I normally imagine an ordinary empirical research paper in the social sciences as an arrangement of about 40 paragraphs. The first three serve as the introduction. There are then five paragraphs in each of the background, theory and methods sections, followed by a fifteen-paragraph analysis (preferably divided into about three themes), and a five-paragraph discussion section. The remaining two paragraphs go into the conclusion. That’s the order they appear in the paper and, ideally (though often not really), the order in which they are read. We might call it their “narrative” or “rhetorical” order. Each paragraph occupies about one minute of the reader’s attention, after which the reader, again ideally, moves on to the next. It should take about forty minutes altogether to read the paper.
But what about the logical order of these paragraphs? And what about their epistemological foundations? Here it will be useful to arrange them somewhat differently and, as my title suggests, Hemingway’s conception of the “dignity” of our writing will be useful too: “The dignity of the movement of an iceberg is due to only one eighth of it being above water.” Now, the entire paper is, of course, “above water” and, in my last three posts, I’ve tried to convince you that there needs to be a solid mass of experience, reason, and reading below the surface to bear it up. But suppose we cut the forty paragraphs of your paper off at the waterline and pushed it into the sea to fend (float) for itself. By Hemingway’s math, 5 would now float on top and the rest (35) would sink out of view beneath the waves. Which five would we see?
I think the obvious answer here is the introduction and the conclusion. In fact, they would float in the opposite order, with the conclusion at the top and and the introduction below it. In fact … I’d expect the key sentence of paragraph 39 (the first paragraph of the conclusion) to outmaneuver paragraph 40 for the top of the tip of the iceberg, planting a flag there with your thesis statement emblazoned upon it. Under paragraph 40, you have paragraphs 1 and 2. And under paragraph 39 you have have paragraph three (which contains your thesis statement but does not state it.) If we were now to dive down and explore beneath the surface of we’d find paragraphs 4 through 8 (the background section) bearing up paragraph 1 and paragraphs 9 through 13 (theory) bearing up paragraph 2. Under paragraph 3 things are bit more complicated because of all the work it does in the introduction: paragraphs 14 through 18 (method) bearing up a part of it, 19 through 33 (analysis), another part, and 34 through 38 (discussion) the rest. Many teachers and reviewers will tell you that the quality of the introduction and conclusion of a paper predicts the quality of the rest. This is because the dignity of the movement of your prose in those five paragraphs depends on the existence of the rest of the paper. You don’t want your iceberg to be a mere inflatable beach toy, a mere surface full of air. What you see above the water should indicate a much greater, much more dignified mass below. Something solid.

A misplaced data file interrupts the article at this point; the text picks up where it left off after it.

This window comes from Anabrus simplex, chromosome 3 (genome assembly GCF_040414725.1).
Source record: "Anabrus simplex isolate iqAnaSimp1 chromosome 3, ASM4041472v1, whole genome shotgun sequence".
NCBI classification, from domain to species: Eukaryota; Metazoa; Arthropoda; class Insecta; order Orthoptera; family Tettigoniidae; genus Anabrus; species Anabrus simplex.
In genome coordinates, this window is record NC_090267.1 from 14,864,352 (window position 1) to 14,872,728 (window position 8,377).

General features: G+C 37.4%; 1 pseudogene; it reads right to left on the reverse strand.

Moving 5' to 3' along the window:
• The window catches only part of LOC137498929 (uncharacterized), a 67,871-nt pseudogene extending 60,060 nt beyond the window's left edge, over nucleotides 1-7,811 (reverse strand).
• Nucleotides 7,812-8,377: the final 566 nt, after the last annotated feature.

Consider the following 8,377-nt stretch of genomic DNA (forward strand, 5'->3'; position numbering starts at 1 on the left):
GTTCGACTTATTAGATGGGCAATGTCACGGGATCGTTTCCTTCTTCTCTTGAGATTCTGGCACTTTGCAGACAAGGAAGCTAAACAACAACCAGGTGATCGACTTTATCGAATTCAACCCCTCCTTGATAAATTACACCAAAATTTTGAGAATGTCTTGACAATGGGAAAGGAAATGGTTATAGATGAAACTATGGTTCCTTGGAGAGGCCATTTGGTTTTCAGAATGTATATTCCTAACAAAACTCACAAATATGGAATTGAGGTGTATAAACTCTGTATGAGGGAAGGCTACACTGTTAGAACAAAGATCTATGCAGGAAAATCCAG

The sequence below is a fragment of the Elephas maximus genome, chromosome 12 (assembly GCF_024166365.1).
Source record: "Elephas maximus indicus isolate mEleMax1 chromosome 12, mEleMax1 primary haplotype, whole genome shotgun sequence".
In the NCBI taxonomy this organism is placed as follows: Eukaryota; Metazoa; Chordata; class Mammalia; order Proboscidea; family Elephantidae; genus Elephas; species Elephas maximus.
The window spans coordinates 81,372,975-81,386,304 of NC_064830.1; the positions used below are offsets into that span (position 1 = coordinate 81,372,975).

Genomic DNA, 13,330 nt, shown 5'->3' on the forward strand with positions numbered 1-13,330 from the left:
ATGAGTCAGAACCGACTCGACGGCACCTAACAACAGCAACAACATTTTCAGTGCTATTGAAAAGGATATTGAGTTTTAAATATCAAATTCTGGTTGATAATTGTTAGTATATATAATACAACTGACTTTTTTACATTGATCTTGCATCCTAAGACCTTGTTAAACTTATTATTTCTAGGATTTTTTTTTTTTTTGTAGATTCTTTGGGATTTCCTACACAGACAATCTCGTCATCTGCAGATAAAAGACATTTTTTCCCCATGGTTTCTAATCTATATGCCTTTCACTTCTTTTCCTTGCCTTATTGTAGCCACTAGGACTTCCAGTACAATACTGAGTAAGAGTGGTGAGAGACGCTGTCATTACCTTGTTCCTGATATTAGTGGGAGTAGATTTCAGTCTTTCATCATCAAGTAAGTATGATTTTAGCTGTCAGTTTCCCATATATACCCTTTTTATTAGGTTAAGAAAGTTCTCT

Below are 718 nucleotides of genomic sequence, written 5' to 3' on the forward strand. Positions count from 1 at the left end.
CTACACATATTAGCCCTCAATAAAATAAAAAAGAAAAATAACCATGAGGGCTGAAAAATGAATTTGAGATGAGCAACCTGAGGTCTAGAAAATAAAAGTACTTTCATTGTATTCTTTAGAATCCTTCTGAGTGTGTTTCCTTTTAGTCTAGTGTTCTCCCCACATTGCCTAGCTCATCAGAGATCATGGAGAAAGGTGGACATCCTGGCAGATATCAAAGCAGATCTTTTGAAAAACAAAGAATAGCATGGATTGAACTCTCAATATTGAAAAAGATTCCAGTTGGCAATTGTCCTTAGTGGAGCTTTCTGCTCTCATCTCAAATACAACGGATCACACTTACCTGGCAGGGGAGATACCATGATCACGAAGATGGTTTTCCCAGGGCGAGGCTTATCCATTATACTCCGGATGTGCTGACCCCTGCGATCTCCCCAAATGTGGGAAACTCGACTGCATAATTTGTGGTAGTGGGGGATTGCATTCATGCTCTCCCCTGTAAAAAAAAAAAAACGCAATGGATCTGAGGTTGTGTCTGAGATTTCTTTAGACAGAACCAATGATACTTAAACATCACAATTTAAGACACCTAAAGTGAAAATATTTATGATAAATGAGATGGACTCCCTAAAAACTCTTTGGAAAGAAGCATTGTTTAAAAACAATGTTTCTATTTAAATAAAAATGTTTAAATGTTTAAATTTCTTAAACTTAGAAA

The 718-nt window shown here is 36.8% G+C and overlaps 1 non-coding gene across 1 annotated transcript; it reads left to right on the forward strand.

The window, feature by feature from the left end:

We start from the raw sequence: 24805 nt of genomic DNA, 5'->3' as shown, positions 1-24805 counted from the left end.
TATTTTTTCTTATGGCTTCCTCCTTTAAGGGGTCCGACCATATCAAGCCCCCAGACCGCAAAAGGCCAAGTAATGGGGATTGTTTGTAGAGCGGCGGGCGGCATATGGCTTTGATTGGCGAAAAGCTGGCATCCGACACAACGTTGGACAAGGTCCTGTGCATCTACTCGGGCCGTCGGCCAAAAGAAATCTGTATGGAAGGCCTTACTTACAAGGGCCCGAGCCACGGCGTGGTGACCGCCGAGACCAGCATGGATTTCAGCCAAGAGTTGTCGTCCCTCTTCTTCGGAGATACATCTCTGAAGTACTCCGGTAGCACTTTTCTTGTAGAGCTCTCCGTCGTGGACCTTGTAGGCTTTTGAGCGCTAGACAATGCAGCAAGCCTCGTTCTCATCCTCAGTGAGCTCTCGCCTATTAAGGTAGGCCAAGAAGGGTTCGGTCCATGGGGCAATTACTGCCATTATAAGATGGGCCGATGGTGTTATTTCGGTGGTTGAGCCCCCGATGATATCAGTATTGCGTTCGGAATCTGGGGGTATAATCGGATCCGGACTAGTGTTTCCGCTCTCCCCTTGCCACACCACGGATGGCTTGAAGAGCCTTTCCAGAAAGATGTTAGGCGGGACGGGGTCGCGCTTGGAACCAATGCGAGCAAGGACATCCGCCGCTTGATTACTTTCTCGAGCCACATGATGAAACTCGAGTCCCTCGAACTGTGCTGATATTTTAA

Like I say, I’m working on some illustrations for this conception of a paper, and I hope to have them finished at a reasonable quality by mid-September. But I’m happy to hear what you think of the idea as expressed in words. I’m also interested to see how you visualize it.